“I’ve never taken PAC money and I have rejected all special interest money because I have stood strong and have taken legal action against many of those special interests,” Attorney General Richard Blumenthal told the host of MSNBC’s Morning Meeting just one day after announcing his candidacy for the U.S. Senate.

A full four months later Blumenthal’s first campaign finance report seems to contradict that statement.

The partial report, which was filed online Wednesday, shows that Blumenthal raised $223,250 in PAC contributions, at least $118,000 are calculated here.

Linda McMahon, the former World Wrestling Entertainment CEO who is vying for the Republican nomination, wasted no time criticizing Blumenthal for the reversal.

“Dick Blumenthal today is raising special interest cash just as earnestly as he rejected it a few months ago,” McMahon’s spokesman Ed Patru said. “If he thought special interest money would compromise his ability to enforce laws as A.G., why doesn’t he think it will compromise his ability to write laws as a Senator?”

Blumenthal’s campaign chairman Michael Cacace fired back.

“Given what we’ve learned about Linda McMahon, it’s laughable for her to question Dick Blumenthal’s integrity,“ Cacace said. “While Dick Blumenthal has been taking on big fights on behalf of the people of Connecticut, Linda McMahon has been a special interest, playing the ultimate insider game of hiring lobbyists to weaken drug regulations and line her own pocket.”

“The people of Connecticut know Dick Blumenthal will take on powerful interests, and fight tirelessly for them in the Senate, as he always has as Attorney General. Linda McMahon’s whole candidacy is funded by one special interest—World Wrestling Entertainment.”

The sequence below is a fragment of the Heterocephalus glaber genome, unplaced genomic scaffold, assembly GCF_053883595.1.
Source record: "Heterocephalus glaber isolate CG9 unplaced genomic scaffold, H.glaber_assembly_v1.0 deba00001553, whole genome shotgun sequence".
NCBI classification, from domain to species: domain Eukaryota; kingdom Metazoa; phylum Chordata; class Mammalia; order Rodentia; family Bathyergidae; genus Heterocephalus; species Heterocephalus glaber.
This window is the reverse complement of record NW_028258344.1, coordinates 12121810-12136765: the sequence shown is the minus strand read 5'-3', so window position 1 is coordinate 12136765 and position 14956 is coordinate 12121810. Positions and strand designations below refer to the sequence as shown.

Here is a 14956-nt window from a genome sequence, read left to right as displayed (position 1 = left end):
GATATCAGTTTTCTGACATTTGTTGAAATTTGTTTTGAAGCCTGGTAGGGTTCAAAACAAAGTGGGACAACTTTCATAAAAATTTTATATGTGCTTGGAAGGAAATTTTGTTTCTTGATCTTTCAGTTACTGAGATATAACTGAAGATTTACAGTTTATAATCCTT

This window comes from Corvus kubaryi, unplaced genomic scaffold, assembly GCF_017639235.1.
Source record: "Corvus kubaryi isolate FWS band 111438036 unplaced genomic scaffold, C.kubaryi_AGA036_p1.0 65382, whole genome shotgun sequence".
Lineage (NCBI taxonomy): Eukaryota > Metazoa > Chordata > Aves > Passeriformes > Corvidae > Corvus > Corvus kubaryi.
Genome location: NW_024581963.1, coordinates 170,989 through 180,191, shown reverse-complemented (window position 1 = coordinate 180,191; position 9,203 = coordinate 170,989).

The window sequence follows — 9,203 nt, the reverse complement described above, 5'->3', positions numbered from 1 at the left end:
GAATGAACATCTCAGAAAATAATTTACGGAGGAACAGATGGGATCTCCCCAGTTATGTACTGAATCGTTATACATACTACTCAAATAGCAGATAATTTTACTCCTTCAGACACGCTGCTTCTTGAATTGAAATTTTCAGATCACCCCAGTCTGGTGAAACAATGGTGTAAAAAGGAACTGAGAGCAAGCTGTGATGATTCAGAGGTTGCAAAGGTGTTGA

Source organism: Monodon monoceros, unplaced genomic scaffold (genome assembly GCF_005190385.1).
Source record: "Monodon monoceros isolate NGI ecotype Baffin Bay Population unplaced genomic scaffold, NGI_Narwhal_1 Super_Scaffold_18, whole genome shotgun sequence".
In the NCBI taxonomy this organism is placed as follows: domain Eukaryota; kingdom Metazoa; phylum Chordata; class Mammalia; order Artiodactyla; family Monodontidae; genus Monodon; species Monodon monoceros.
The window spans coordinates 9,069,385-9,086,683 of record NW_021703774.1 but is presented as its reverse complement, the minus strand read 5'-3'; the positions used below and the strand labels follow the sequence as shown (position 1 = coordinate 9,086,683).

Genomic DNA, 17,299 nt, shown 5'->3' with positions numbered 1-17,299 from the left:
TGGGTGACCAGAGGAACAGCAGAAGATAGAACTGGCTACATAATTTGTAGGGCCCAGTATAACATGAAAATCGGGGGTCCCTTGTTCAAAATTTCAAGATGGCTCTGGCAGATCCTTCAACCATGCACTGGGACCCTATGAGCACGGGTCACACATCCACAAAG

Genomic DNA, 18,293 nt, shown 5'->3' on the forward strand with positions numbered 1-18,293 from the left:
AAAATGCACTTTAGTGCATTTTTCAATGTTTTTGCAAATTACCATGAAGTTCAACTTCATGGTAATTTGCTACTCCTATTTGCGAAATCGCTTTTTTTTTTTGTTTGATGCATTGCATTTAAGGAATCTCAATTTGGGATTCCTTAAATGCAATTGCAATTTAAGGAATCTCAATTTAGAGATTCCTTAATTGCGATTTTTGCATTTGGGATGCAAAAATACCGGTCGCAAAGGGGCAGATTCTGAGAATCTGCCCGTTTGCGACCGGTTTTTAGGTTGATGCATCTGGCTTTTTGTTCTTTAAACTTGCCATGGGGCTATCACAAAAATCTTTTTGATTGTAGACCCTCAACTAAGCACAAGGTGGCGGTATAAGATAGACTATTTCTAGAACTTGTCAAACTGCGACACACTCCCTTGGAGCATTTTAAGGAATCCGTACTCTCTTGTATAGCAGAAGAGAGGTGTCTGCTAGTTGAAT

McMahon has said she’s willing to spend as much as $50 million on the race.

But Patru said there’s a distinction between McMahon’s personal money and the WWE. He said Blumenthal’s campaign knows the WWE cannot fund campaigns.

“Linda is funding this race with money she earned herself and she’s rejecting all special interest cash because she refuses to sacrifice her independence for campaign contributions,” said Patru. “Dick Blumenthal shouldn’t have made this commitment to Connecticut voters if he didn’t intend to keep his promise, and if he made a promise, he should keep his word. He’s been in this race just a few weeks, and he already looks like a typical Washington politician.”

Some of the PAC’s that gave money to Blumenthal are headed by Democratic leadership in the U.S. Senate. He received money from Senator Barbara Boxer’s PAC, Senator Patrick Leahy’s PAC, and Senator Majority Leader Harry Reid’s PAC.

He also received money from some industry PAC’s including those of Aflac, Phoenix Companies Inc., and the ING American Insurance Holdings PAC. In addition to industry PAC’s he received money from organized labor PAC’s such as the American Postal Workers Union and Laborers’ International Union of North America.

Blumenthal raised a total of $1.87 million from over 2,300 donors during his first fundraising period, but his campaign is well aware that it has an uphill battle.

“We are potentially facing a self-funded opponent who intends to spend $50 million of her own money on this race,” Cacace said in an April 8 email. “We’re taking nothing for granted, and Dick will continue to work as tirelessly as he always has to earn the support of Connecticut’s voters in November.”